“Chicago moves from being relatively low-performing even among similar school districts to having test scores that are much closer to the national average,” he told the audience of education experts from the University of Chicago, the Council of Great City Schools, the University of Illinois at Chicago and several foundations. “So that’s remarkably fast, that’s like an extra year of schooling squeezed in somehow between third and 8th grade.”
Evidence shows that Haikala has reason to be concerned. A 2011 Stanford University study showed that a wave of resegregation has flowed across the South as courts have released school districts from their desegregation orders. An example of just this sort of resegregation existed not even 70 miles down Interstate 20, in Tuscaloosa. After years of resistance, the Legal Defense Fund and the Justice Department managed to integrate most of the city’s schools by the late 1980s — every black and white student in Grades 6-12 attended the same middle and high school.
The distribution of private elementary school enrolments in the US has changed over the last half century. This column shows that, overall, fewer middle-class children are now enrolled in private schools. Non-Catholic religious schools play an increasing role in private school enrolments, and today serve more students whose family incomes are in the bottom half of the distribution than Catholic schools do. The increase in residential segregation by income in the US means that urban public schools and urban private schools have less socioeconomic diversity today than they had several decades ago.
Important new work by Reardon and his collaborators shows that not only test scores but also racial test score gaps vary dramatically across American school districts. In this latter paper, Reardon and coauthors report that while racial/ethnic test score gaps average around 0.6 standard deviations across all school districts, in some districts the gaps are almost nonexistent while in others they exceed 1.2 standard deviations.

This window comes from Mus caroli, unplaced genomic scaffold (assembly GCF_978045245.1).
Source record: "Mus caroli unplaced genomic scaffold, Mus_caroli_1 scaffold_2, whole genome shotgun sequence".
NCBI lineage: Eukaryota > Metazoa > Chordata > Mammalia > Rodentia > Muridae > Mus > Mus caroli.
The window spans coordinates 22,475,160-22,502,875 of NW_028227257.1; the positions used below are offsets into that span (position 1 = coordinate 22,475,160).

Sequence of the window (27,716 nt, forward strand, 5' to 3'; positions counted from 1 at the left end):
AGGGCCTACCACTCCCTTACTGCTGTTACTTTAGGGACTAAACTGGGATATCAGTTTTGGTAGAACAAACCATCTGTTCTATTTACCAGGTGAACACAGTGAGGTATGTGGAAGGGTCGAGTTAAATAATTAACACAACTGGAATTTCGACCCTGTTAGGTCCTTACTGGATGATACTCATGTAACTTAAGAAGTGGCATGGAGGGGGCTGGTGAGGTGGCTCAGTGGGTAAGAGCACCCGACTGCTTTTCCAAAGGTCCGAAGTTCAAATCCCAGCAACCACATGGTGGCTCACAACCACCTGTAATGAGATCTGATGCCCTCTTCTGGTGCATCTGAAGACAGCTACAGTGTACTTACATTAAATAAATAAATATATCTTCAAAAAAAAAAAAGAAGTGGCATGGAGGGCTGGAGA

"The combination of rising income inequality and rising tuitions has meant that middle-class families increasingly can’t afford private schooling," said Sean Reardon, a Stanford University professor of poverty and inequality in education, who co-authored the study with Harvard University economist Richard Murnane.
Stanford's Educational Opportunity Monitoring Project has dug deeply into available data, searching for what other factors beyond poverty might be influencing the black-white achievement gap.
Researcher Sean Reardon studied the multiple factors that contribute to the gap, using more than 200 million test scores from schools and districts across the country.
Reardon and his fellow researchers wanted to see which factors are most closely correlated with the achievement gap. They looked at two sets of factors that account for about three-fourths of the gap.
The main way well-off families choose schools is by choosing where to live. Increasingly, they’re settling in districts where most children look like theirs. “Rich districts are being created, and leaving middle-to-poor districts behind,” said Ann Owens, a sociologist at the University of Southern California, citing research she conducted with Sean Reardon of Stanford University and Christopher Jencks of Harvard.